October 22, 2014
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So, what’s behind a high school diploma, now?
Lonnie Barham

HIGH SCHOOL GRADUATION REQUIREMENTS BECOME LAUGHABLE:  The state department of education has announced that students who failed the NECAP tests and thus could not graduate high school will now be granted high school diplomas if they are accepted into colleges that do not require SATs. As it is, to graduate high school students don’t have to really “pass” the NECAP; they only have to score “partially proficient” - an acceptable failure, in other words. Even after scoring less than partially proficient, students can retake the test and “pass” so long as they make any improvement at all - even if they still score far below partially proficient.

Now we’ve given failing students yet another avenue to graduate without demonstrating they have acquired minimal high school knowledge. The whole process has become laughable. We might as well return to the days of no standardized testing at all and rely simply on subjective grading by teachers.

CICILLINE AND LANGEVIN JOIN REPUBLICANS ON BILL:  In a move highly unusual for our Democrat congressmen, both Congressman Cicilline and Congressman Langevin broke ranks with fellow Democrats and voted for a successful Republican bill that would require more stringent security measures in the collection and use of Americans’ personal information by the Obamacare program, to include the requirement that Americans whose information may have been compromised are notified within two business days. The Obama administration calls the proposed requirement unnecessary and burdensome, and the bill will most assuredly fail in the Democrat-controlled Senate.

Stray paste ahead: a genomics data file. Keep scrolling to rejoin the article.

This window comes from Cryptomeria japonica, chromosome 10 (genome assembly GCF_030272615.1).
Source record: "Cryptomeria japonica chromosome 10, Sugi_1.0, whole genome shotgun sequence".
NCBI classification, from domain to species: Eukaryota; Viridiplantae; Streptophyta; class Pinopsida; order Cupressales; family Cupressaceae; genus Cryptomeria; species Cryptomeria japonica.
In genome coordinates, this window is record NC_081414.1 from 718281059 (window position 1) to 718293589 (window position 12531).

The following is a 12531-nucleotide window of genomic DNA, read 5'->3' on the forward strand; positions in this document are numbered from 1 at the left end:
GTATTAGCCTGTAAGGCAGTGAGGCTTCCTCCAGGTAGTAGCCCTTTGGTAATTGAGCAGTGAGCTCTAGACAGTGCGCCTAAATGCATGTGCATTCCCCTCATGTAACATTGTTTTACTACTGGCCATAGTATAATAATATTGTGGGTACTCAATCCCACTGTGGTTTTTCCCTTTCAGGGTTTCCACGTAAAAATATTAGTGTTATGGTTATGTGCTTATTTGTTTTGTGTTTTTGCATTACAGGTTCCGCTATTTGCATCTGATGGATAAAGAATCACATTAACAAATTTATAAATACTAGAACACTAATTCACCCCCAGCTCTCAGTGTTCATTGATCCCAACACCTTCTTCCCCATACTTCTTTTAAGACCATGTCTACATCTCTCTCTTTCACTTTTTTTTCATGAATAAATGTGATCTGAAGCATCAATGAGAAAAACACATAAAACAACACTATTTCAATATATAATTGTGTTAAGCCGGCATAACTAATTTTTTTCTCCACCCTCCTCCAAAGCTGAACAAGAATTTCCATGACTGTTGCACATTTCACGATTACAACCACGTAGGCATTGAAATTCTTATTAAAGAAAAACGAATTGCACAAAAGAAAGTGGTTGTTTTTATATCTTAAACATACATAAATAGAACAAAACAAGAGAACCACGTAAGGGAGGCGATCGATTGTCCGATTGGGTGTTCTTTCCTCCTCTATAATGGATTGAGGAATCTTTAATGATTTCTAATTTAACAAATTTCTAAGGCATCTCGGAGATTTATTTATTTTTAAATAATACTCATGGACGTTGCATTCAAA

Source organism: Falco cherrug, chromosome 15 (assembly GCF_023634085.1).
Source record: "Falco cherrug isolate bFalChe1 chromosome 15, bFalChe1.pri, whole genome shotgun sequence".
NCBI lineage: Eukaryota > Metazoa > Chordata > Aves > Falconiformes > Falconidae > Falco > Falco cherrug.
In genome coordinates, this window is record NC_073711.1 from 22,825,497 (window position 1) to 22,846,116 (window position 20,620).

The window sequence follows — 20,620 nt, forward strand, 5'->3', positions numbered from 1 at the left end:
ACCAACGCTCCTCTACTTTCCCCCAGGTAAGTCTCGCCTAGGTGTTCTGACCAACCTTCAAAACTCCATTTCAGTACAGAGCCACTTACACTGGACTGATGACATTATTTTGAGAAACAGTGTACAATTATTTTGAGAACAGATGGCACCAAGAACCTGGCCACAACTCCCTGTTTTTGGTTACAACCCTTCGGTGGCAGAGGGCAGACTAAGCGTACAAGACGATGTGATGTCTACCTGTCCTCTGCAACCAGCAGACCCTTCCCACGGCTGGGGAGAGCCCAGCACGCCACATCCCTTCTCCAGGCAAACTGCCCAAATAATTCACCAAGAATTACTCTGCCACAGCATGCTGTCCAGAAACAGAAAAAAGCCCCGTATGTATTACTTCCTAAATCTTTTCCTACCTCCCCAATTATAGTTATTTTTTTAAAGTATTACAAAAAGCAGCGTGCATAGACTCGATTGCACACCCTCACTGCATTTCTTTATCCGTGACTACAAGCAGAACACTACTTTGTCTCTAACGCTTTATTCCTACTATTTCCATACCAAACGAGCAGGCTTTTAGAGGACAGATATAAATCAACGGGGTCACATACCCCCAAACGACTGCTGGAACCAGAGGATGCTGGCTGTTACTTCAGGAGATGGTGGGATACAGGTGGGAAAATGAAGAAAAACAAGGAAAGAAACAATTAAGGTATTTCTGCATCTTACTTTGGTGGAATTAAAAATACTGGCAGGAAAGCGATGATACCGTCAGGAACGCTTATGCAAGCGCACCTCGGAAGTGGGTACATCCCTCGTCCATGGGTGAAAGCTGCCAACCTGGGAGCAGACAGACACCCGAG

Congressman Langevin has always been a relentless proponent of cyber security, so his vote with Republicans on the bill was understandable. Cicilline, on the other hand, has been such an Obama lackey that his vote was totally unexpected. Regardless, it looks like both of our congressmen were rightfully looking out for the security of Rhode Islanders with their votes.

TAVERAS CONTRIBUTIONS’ ETHICS WEAKENING:  To his credit, when Angel Taveras was running for mayor of Providence in 2010 he refused to accept campaign donations from employees of the city. He called it “pay for play” when candidates for office accept donations from those the office holder can “hire, fire or promote”.

Now that Taveras is running for governor, he is reconsidering his decision to refuse contributions from city employees. His office says that the “pay for play” reason for refusing donations from employees no longer applies since, as governor, Taveras will not be in a position to hire, fire or promote city employees who contribute to his campaign chest. What an illogical argument this is!

Even if Taveras is eventually successful in his gubernatorial campaign, he still has a year left as mayor of Providence. That is certainly plenty of time to promote or otherwise reward city employees who donate to his election campaign.

Furthermore, as governor he will be able to hire into well-paying state positions some of those city employees who donated money to his campaign. So, the pay for play issue remains on the table. The question is, will Taveras stick with his ethical position or abandon it in favor of political expediency?